Sail Types: A Comprehensive Guide to 8 Types of Sails

Sailboats come in all shapes and sizes. And that means there are many types of sails on the market! For those who might not know, sails are made of canvas and use wind power to propel sailboats through the water.

Understandably, different sails are required for different types of sailboats. And sailboats are categorized by the number of hulls they have.

Monohulls have a single-hull design, catamarans have two hulls, and trimarans have three. Generally, sailors use catamarans for upwind sailing (but they can be used to sail downwind in certain conditions). 

The type of sail you'll need for your sailboat depends on the kind of sailboat you have. Additionally, sails are highly dependent on the wind and weather conditions.

Therefore, it's always a good idea to have different types of sails on board to navigate the ever-changing weather conditions. 


8 Types of Sails for Sailboats

As mentioned, you should carry multiple sails when sailing to prepare for various weather conditions. Here's a brief overview of the types of sails for sailboats: 

1. Mainsails

The mainsail is the largest and most important sail. Therefore, it's probably the first sail to come to mind when you think of camping. Typically, it's situated directly behind the mast — connected to the boom — and uses wind energy to move the vessel. The mainsail plays a significant role in tacking and gybing, making it essential for any voyage. 

Since the mainsail is a larger sail, it doesn't require wind to propel it forward. And the fact that it can be moved by moving the boom makes it uber-easy to operate. 

Learn More About Sailing

2. Headsail

The headsail often accompanies the mainsail, though it is smaller in size. Regardless of your sailboat type, the headsail is positioned at the front of the mast – over the sailboat's bow. 

Because headsails are small, they are helpful when navigating through windy conditions. Smaller sails catch less wind, preventing them from propelling your boat as strongly as larger sails. Additionally, headsails help lift, balance, and protect the vessel from inclement weather conditions.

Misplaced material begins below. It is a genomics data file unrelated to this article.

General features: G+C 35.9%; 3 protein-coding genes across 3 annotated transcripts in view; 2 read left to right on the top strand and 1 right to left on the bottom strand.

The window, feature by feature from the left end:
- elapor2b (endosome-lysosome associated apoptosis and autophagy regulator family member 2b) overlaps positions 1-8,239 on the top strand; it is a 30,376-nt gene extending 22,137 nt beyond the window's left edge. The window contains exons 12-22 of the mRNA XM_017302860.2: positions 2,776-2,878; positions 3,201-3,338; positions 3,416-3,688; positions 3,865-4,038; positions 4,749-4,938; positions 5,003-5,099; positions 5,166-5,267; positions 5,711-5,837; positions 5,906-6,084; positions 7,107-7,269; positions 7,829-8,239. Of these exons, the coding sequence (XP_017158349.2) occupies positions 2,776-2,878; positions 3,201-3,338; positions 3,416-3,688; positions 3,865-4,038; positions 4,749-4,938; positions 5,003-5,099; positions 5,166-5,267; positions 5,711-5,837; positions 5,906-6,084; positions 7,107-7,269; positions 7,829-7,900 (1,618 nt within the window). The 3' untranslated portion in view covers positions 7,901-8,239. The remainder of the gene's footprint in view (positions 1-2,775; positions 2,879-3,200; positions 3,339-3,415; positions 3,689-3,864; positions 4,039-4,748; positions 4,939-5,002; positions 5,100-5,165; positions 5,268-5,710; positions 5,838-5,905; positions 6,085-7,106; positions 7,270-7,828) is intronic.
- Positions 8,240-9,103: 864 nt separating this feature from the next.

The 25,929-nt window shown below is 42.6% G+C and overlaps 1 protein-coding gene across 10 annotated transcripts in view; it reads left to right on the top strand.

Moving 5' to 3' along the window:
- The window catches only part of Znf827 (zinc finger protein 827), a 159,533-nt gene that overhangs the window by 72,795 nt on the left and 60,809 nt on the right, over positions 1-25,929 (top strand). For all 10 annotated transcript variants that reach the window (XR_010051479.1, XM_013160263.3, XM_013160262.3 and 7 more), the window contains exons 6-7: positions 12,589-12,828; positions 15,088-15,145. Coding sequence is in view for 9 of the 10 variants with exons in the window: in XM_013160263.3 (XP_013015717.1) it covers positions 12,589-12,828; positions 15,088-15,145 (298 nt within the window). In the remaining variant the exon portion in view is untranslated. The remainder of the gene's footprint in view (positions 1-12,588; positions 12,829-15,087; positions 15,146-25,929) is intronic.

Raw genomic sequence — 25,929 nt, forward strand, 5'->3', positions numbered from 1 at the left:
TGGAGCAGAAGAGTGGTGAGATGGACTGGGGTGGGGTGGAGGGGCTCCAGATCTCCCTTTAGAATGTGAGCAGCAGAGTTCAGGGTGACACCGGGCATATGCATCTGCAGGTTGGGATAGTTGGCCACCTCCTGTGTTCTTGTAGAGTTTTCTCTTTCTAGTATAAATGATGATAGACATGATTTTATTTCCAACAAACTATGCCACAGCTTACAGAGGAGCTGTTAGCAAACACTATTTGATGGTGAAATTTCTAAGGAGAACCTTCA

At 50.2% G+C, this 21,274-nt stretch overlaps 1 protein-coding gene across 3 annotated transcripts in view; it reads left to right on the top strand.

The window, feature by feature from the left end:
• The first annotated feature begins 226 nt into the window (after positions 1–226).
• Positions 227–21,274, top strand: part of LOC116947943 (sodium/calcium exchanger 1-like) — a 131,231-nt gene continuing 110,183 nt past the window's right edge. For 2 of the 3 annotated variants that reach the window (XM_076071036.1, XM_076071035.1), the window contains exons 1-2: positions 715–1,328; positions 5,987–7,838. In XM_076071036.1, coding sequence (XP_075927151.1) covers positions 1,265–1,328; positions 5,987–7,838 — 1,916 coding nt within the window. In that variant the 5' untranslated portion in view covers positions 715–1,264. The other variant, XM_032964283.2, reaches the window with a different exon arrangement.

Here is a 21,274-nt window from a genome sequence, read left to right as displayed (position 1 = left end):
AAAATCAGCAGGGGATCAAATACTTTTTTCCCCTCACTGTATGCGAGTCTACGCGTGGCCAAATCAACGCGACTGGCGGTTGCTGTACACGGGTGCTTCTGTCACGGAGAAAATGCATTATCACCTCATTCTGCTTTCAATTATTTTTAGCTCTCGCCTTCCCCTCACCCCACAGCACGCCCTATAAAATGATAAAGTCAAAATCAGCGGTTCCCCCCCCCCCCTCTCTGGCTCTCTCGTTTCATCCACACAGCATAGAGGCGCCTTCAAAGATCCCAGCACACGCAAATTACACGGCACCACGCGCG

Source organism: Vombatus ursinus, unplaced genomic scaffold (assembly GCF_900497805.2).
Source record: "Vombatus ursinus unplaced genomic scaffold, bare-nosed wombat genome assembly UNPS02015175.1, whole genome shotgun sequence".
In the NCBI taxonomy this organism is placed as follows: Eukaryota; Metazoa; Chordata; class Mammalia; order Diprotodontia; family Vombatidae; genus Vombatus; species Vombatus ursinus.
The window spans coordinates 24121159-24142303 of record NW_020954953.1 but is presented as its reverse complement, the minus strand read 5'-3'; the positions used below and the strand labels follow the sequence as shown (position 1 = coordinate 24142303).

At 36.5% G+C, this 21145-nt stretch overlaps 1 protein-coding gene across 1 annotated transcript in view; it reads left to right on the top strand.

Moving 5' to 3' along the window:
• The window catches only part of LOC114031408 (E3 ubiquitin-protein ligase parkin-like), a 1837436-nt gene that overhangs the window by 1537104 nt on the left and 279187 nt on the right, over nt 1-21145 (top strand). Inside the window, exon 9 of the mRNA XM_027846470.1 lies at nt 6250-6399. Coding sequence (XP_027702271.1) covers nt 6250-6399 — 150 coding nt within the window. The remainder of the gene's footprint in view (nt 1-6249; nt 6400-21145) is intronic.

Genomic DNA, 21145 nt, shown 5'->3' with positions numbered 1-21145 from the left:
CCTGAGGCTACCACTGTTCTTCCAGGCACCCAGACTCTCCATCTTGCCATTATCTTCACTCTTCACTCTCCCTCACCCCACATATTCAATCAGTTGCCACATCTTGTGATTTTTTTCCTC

While the term 'headsail' refers to any sail in front of the mast, the jib is the most common type of headsail. (And when a jib is so large that it overlaps the mast, it's called a genoa.)

Learn More About Sailboats

3. Genoa 

The genoa is a large sail that attaches to the front of the forestay. (In this instance, it's similar to a headsail.) However, the genoa is larger than the headsail and overlaps the mainsail partially or completely to help the boat go faster. 

Genoa sails are useful when sailing through light or medium wind. You can also use it when the wind comes directly from the rear. If you use a Genoa sail during high winds, you'll probably start sailing too quickly and put yourself and your boat at risk. 

4. Spinnaker

The spinnaker is a large and whimsical (often colorful) sail. Spinnaker sails are usually symmetrical, allowing them to reach different points of sail. Generally, these are lighter sails and don't cover the mast like the genoa. 

Because spinnaker sails are on the larger side, you have to be incredibly careful with them. Don't use them in rough conditions. Instead, save them for sailing in low winds and calm seas.

5. Gennaker

As the name suggests, the Gennaker sail combines a spinnaker and a Genoa sail. They are as large as the spinnaker, although they're not symmetrical.

They come in handy whenever the wind changes from a pure dead run to a reaching point of sail, as sailors can navigate various wind types with the same sail. It's still only meant for lighter and milder winds, but it's more versatile than the spinnaker and genoa. 

6. Light Air Sails

Light air sails are useful in calmer conditions when the headsail and mainsail alone aren't cutting it. They include:

  • Code Zero: A code zero sail is a gennaker sail ideal for sailing in light to mild winds. It's designed to create lift and boost boat speed whenever regular sails don't generate enough power. For that reason, many racers and cruisers use code zero sails to improve performance and gain control in various situations. 
  • Windseeker: This small, special sail is reserved for no wind or light wind. Essentially, it helps boats remain maneuverable in extremely calm conditions. And for that reason, it's valuable to long-distance sailors. 

7. Storm Jib

Storm jibs can be used as a headsail whenever the weather is particularly rough and windy. Because it functions as a safety seal, it prevents boats from capsizing by reducing the sail area exposed to the wind. Therefore, it's a necessary sail for every sailor. 

Read Next: Boating in Inclement Weather

8. Trysail

During strong winds and storms, sailors can raise a trysail — a small, triangular sail near the boat's stern — for better control and stability. Generally, sailors do this whenever the mainsail becomes too large and challenging to maneuver.